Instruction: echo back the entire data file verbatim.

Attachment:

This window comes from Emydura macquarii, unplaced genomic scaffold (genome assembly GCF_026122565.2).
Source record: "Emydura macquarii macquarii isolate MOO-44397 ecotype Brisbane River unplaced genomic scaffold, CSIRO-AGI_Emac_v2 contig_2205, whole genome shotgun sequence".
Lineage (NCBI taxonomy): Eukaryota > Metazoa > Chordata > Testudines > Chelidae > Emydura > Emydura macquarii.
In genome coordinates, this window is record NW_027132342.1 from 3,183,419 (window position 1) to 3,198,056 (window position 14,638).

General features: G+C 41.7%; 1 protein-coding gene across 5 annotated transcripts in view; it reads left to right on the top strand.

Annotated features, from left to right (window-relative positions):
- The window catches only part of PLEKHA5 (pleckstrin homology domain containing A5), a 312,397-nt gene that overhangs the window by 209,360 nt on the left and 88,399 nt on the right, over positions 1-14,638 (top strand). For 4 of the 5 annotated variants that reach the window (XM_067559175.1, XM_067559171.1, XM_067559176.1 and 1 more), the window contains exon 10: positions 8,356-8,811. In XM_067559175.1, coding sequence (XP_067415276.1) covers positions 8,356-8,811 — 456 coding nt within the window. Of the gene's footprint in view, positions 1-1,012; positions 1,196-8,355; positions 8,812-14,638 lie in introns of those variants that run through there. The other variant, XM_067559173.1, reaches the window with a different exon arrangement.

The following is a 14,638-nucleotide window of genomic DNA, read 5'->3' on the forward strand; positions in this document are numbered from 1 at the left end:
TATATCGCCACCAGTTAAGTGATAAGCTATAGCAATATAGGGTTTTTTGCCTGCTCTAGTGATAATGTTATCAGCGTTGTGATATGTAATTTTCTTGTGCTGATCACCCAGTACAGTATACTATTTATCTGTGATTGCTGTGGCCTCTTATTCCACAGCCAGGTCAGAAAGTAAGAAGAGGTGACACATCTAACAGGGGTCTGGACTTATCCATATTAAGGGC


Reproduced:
This window comes from Emydura macquarii, unplaced genomic scaffold (genome assembly GCF_026122565.2).
Source record: "Emydura macquarii macquarii isolate MOO-44397 ecotype Brisbane River unplaced genomic scaffold, CSIRO-AGI_Emac_v2 contig_2205, whole genome shotgun sequence".
Lineage (NCBI taxonomy): Eukaryota > Metazoa > Chordata > Testudines > Chelidae > Emydura > Emydura macquarii.
In genome coordinates, this window is record NW_027132342.1 from 3,183,419 (window position 1) to 3,198,056 (window position 14,638).

General features: G+C 41.7%; 1 protein-coding gene across 5 annotated transcripts in view; it reads left to right on the top strand.

Annotated features, from left to right (window-relative positions):
- The window catches only part of PLEKHA5 (pleckstrin homology domain containing A5), a 312,397-nt gene that overhangs the window by 209,360 nt on the left and 88,399 nt on the right, over positions 1-14,638 (top strand). For 4 of the 5 annotated variants that reach the window (XM_067559175.1, XM_067559171.1, XM_067559176.1 and 1 more), the window contains exon 10: positions 8,356-8,811. In XM_067559175.1, coding sequence (XP_067415276.1) covers positions 8,356-8,811 — 456 coding nt within the window. Of the gene's footprint in view, positions 1-1,012; positions 1,196-8,355; positions 8,812-14,638 lie in introns of those variants that run through there. The other variant, XM_067559173.1, reaches the window with a different exon arrangement.

The following is a 14,638-nucleotide window of genomic DNA, read 5'->3' on the forward strand; positions in this document are numbered from 1 at the left end:
TATATCGCCACCAGTTAAGTGATAAGCTATAGCAATATAGGGTTTTTTGCCTGCTCTAGTGATAATGTTATCAGCGTTGTGATATGTAATTTTCTTGTGCTGATCACCCAGTACAGTATACTATTTATCTGTGATTGCTGTGGCCTCTTATTCCACAGCCAGGTCAGAAAGTAAGAAGAGGTGACACATCTAACAGGGGTCTGGACTTATCCATATTAAGGGC